The Evolution of Evolution · 19 January 2019

Evolution has taken on a new meaning. Apparently, now it means redesign or recreate or reinvent. Or maybe even just modify. It is an interesting evolution, I mean reinvention, of a word.

Evolution used to mean the changing of a species through natural selection and survival of the fittest. It was what was used to show how plants and animals morphed into what is around us in the natural world. Genes underwent some mutation (usually beneficial) and voilà, something different appeared. Hopefully, something better. Of course, in the natural order of things, if the change was not for the better, poof, that branch of the species was not supposed to survive.

As a Christian and science minded person, I never really had a problem with evolution. After all, natural selection is shown to be true. But there are parts of evolutionary theory that just do not fit the data. (That is a much different story.) I had a problem with the new definition of evolution too. At least until I thought about it.

All the recent ad campaigns seem to point to the new definition of evolution as being redesign. After all, products do not change through their genes having some mutation that benefits the users. Products cannot really evolve since they have no genes to mutate. But advertisers seem to think that product designers are evolving their products. That opens up a new discussion of creation. Or at least it ought to.

I am not talking about Intelligent Design. Which is a legitimate scientific theory and a great argument for the Creator, but it gets brushed aside with nary a thought. (Even though it should not.) But to change, nay evolve, the definition of evolution to mean recreate should open up a whole new can of worms. At least for the evolutionist. After all, whenever the subject of evolution is brought up in any discussion, critical thinkers should at least ask themselves whether the meaning is the current or former meaning. Does the speaker mean the newest design or the newest form of the latest gene mutation?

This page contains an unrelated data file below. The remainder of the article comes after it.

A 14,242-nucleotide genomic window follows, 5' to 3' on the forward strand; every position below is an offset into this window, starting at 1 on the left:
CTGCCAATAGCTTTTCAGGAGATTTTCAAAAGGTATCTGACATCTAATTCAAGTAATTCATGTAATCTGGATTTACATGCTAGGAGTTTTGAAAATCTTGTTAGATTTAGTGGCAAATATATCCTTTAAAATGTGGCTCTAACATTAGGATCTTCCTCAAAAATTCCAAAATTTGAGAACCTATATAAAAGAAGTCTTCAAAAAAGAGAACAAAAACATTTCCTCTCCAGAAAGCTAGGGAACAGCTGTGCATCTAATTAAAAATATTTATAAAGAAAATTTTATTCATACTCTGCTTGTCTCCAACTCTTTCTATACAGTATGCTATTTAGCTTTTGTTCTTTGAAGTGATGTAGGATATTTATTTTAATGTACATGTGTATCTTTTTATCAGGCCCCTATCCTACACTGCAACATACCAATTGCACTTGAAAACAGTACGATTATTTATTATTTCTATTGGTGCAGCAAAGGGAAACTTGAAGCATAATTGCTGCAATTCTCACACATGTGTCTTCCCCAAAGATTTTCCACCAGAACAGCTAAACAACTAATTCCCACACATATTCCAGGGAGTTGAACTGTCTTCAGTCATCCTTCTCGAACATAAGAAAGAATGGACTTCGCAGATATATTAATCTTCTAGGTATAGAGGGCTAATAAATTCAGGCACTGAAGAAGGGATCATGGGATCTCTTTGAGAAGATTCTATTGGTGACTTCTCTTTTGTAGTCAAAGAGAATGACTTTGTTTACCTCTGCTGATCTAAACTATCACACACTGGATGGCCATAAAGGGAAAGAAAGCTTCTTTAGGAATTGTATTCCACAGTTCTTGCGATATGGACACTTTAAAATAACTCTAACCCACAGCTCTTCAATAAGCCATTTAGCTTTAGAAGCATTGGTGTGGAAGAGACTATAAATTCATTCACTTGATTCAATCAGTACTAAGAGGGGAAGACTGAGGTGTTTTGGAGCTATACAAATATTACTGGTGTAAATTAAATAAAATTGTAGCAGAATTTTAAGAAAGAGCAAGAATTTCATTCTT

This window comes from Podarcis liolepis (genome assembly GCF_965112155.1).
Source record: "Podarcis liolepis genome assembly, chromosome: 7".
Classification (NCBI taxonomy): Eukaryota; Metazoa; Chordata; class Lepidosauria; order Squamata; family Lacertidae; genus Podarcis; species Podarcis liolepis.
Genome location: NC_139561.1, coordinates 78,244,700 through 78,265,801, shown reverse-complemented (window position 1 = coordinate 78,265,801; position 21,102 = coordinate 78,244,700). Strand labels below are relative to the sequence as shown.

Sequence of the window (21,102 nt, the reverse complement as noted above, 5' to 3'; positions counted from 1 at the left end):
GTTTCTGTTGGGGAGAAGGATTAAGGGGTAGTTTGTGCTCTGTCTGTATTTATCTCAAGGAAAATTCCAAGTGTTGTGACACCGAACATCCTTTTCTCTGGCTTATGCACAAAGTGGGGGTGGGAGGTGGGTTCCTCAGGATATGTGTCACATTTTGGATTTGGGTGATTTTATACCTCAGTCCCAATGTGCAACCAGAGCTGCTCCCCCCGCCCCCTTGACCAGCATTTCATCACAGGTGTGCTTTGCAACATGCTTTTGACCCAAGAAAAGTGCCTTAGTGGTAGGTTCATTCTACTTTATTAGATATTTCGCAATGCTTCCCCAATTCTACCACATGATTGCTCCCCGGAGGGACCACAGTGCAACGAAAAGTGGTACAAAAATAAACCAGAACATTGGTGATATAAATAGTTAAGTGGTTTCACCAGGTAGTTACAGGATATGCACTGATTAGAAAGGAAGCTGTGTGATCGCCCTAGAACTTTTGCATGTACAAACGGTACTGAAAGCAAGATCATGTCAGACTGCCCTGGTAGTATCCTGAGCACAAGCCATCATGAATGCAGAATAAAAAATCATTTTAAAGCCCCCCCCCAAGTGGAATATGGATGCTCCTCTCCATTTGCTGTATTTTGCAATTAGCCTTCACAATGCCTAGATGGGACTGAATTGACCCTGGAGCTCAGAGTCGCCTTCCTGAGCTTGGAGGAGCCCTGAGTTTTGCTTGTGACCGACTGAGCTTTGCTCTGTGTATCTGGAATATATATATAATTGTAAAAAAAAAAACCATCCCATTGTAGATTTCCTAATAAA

Popular culture creates all sorts of openings for Christians to bring God to the discussion. After all, why do the stories that ring most true and bring the most tears to the eyes have a person or persons sacrifice themselves to save another? Why is it that the most gut-wrenching stories are those of having to give up something you love for something you love just as much or more? Why is it that we must create? Does everything really happen for a reason?

Well, this was not going to be a discussion about how to start God-centered discussions with people, but the new use of the word evolution is a crazy phenomenon. It reminds me of the words of Jesus, “These things will pass away, but my words will not pass away.” These things are everything else. Everything in the universe will come to an end except the words of Jesus. The words of God. And one of the best contemporary examples of that is the thought that evolution just happens.

Think about it. The new definition of the word evolution has at its core the thought that there is a designer who changes things for the better. And as it is in the manufacturing (and advertising) world, so it is in the natural world. There is a Designer. And He is in charge. Maybe I like what seems to be the new definition of the word evolution after all.

© 2019 Michael T. Miyoshi

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Blog Jam · 12 January 2019

It seems that I am in a bit of a blog jam. I am not exactly sure what a blog jam is, but it seems I am in one. I have blog posts ready to post and yet I am not sure I have anything to write. Not that I have been writing about much from day one, but today it seems even worse than ever. I have writing material, but no substance. Again, not a new situation, but still…

I have been writing my blog since 2007. And I have been writing consistently for even longer than that. The year 2007 is just the year that I started my own website and got this whole blog thing going. Now, apparently it has a life of its own. And the thing about something living is that the something must be fed. My blog must have its weekly ration or the blogger goes a bit crazy. (Crazier is probably more correct.)